Opening up the taps was rewarded with surge of forward momentum and once up to speed a fast cadence gave the impression of being carried along with very little effort. For me this was the key to being fast on the Lapierre; power up to speed and then spin the legs and get your head low, pick your line and commit, get to the end of the trail and wait for your mates to catch up.

This was all well and good on typical XC type stuff but the XR impressed with its ability to rough it up a bit too. Root beds and loose rock were spun through at pace and it soon became clear that the Lapierre was more than a one trick pony.
The 70 degree head angle felt more relaxed than that and by staying off the brakes the bike rolled over and through some pretty steep sections and never really threatened to tuck under. Forcing the bike into corners hard induced super fun drifts that were controlled with a little counter steer and a squirt on the gas, so much so that I just could not resist trying the XR with a shorter stem and wide bars. This gave me an even bigger grin and meant I could start to lift the front end around, not easily but it was possible to put it where you wanted it.

Climbing wise the Lapierre laid down the power smoothly, but I found I had to shift my weight right to the rear of the saddle to maintain grip of very slippery, steep ups. I soon discovered that the best way to deal with most climbs was to attack hard and keep the cadence high, which worked great as long as my strength lasted.

For

This is one very enjoyable, fast machine.

There is pace aplenty due to a combination of reasonably low weight and geometry that places you on the bike just so.

The suspension is capable and handles more than just xc riding, you will give your mates on their 26inch 140mm travel rigs a run for their money, but it is the handling that is the XR’s ace in the hole.

By running short chainstays, a low-as-you-can-go bottom bracket, short wheelbase and a just right head tube angle Lapierre have come up with a bike that is not only fast and capable but agile too.

Against

So is all perfect in the realm of the XR 529? Well, not quite.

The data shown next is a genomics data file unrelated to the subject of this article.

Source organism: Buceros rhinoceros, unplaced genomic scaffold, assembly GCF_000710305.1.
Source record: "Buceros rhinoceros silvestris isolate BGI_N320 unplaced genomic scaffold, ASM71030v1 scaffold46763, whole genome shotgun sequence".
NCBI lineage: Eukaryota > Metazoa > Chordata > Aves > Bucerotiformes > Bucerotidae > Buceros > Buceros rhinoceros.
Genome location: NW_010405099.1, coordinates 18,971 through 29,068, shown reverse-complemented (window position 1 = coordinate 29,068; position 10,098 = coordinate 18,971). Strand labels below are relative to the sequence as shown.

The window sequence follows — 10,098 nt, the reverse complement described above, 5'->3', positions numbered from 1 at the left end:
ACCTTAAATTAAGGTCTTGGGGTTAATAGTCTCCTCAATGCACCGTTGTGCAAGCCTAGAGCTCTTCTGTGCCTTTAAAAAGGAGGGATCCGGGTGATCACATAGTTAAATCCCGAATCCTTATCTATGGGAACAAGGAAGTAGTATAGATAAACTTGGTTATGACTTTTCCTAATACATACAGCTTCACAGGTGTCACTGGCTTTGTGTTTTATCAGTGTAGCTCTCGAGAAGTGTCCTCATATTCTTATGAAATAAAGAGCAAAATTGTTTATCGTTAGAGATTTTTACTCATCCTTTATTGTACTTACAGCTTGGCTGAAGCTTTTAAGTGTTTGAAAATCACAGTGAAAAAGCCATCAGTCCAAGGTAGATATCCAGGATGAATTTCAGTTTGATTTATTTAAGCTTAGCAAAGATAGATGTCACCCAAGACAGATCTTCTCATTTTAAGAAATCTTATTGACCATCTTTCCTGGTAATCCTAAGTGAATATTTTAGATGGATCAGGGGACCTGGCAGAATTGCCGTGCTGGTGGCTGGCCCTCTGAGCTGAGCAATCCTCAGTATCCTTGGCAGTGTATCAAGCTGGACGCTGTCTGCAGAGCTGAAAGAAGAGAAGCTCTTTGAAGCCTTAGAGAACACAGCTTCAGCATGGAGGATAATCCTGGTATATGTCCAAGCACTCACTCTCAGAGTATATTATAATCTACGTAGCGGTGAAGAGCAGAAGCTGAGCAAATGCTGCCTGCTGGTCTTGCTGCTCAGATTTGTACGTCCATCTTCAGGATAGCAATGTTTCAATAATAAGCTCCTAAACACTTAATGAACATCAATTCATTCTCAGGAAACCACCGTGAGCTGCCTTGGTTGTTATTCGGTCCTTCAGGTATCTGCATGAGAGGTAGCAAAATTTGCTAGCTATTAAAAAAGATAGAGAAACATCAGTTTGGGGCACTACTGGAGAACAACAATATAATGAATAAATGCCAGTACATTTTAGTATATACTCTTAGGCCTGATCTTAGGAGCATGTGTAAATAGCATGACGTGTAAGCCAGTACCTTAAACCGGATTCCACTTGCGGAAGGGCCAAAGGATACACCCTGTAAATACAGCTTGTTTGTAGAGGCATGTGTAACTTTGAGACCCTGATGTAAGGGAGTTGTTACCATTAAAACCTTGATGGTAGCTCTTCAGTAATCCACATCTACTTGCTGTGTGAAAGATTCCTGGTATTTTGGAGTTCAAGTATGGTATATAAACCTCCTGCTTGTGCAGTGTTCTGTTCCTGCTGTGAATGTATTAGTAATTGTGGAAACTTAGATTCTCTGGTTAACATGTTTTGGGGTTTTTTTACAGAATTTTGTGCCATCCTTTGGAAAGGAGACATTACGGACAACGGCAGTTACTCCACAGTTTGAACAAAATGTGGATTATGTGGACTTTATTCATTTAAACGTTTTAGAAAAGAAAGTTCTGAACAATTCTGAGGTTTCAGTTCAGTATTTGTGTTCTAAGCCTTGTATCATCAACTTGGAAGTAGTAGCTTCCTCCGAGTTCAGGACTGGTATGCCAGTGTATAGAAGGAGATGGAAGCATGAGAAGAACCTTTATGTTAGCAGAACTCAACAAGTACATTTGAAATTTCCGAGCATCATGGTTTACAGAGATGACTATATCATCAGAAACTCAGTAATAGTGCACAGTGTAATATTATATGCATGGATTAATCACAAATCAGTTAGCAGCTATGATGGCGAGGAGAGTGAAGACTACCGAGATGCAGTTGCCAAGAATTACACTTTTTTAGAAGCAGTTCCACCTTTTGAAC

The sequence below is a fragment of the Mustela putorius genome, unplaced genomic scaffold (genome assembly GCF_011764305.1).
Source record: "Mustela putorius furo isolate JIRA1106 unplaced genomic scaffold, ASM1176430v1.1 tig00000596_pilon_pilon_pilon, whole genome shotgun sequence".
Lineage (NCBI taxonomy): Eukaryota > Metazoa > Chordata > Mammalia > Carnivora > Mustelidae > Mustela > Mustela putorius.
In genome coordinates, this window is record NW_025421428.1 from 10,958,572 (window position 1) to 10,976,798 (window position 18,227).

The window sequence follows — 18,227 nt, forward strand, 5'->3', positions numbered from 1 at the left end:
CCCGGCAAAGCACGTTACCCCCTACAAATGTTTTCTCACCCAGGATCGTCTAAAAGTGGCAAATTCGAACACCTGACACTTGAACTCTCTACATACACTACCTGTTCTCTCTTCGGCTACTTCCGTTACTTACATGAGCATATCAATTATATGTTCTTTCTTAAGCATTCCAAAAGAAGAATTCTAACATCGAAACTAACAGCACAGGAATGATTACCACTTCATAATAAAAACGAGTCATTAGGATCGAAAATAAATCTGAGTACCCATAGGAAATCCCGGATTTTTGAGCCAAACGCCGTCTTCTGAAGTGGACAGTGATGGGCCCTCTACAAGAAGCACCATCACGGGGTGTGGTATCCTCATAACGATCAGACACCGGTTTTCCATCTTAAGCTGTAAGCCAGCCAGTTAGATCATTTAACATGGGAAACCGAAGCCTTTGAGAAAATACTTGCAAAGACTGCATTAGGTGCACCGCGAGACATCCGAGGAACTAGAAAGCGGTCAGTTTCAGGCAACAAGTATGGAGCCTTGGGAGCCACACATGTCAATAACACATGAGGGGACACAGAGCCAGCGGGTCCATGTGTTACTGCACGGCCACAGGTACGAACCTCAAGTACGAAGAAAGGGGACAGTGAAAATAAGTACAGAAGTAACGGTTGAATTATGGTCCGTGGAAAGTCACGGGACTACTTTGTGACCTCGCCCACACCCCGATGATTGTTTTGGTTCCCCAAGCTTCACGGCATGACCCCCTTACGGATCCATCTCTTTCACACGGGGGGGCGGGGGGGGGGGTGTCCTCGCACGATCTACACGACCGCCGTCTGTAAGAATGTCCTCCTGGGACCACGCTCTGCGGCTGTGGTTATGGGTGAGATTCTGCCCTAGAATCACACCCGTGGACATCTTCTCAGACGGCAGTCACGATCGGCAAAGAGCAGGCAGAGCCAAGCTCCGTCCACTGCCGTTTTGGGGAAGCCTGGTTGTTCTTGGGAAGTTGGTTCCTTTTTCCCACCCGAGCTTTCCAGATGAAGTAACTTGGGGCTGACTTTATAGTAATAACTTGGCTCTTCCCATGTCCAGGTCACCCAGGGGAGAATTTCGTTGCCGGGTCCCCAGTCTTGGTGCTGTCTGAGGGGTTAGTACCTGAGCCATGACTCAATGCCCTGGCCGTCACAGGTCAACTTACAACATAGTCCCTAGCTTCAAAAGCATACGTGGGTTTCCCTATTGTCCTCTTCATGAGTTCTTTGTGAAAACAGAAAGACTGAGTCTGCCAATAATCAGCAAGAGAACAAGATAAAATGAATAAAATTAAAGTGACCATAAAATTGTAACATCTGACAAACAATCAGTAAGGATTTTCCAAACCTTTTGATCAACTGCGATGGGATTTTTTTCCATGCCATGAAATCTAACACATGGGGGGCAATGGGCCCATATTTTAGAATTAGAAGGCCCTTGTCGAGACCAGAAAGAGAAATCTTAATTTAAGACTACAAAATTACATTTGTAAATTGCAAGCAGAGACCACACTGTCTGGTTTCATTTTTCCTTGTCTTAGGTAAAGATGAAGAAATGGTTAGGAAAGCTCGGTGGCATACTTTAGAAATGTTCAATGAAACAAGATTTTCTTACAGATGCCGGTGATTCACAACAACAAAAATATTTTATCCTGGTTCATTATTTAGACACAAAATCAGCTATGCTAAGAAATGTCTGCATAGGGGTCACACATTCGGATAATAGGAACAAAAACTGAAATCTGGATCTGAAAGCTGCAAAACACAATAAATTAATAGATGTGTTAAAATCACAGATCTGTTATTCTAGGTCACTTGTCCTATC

The bike carries such pace that it is easy to get carried away and run into sections that are just too much for the bike to handle, I was guilty of this on a couple of occasions but I soon learnt and just eased off enough to get man and machine through unscathed.

The saddle is also just plain uncomfortable but I dare say that is personal, and the seat pin is only 350mm long which meant that I had it set up at the minimum insertion line and I am not long legged.

Overall

So the negatives are more niggles than actual problems and the positives are up there with what sets a great bike apart from a good bike.

I have been hugely impressed with the Lapierre XR 529 and have even entered a couple more XC races as I feel the bike allows me to run with the pack.

Fast, fun and agile with the ability to rip up trail centres, the Lapierre XR 529 is a very fine bike indeed.

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This review was in Issue 22 of IMB.

For more information visit Lapierre Bicycles

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By Nigel Garrood
Nigel Garrood was one of the instigators of the IMB project and has been with us since the very beginning. This loveable rogue has more stories than the Bible and is known to enjoy a beer or two. On the bike, he’s fast and loose and often puts younger riders to shame. Equally he’s been known to suffer from the odd crash and carries the scars to prove it. He was once referred to as being a robot sent from the future to save us all!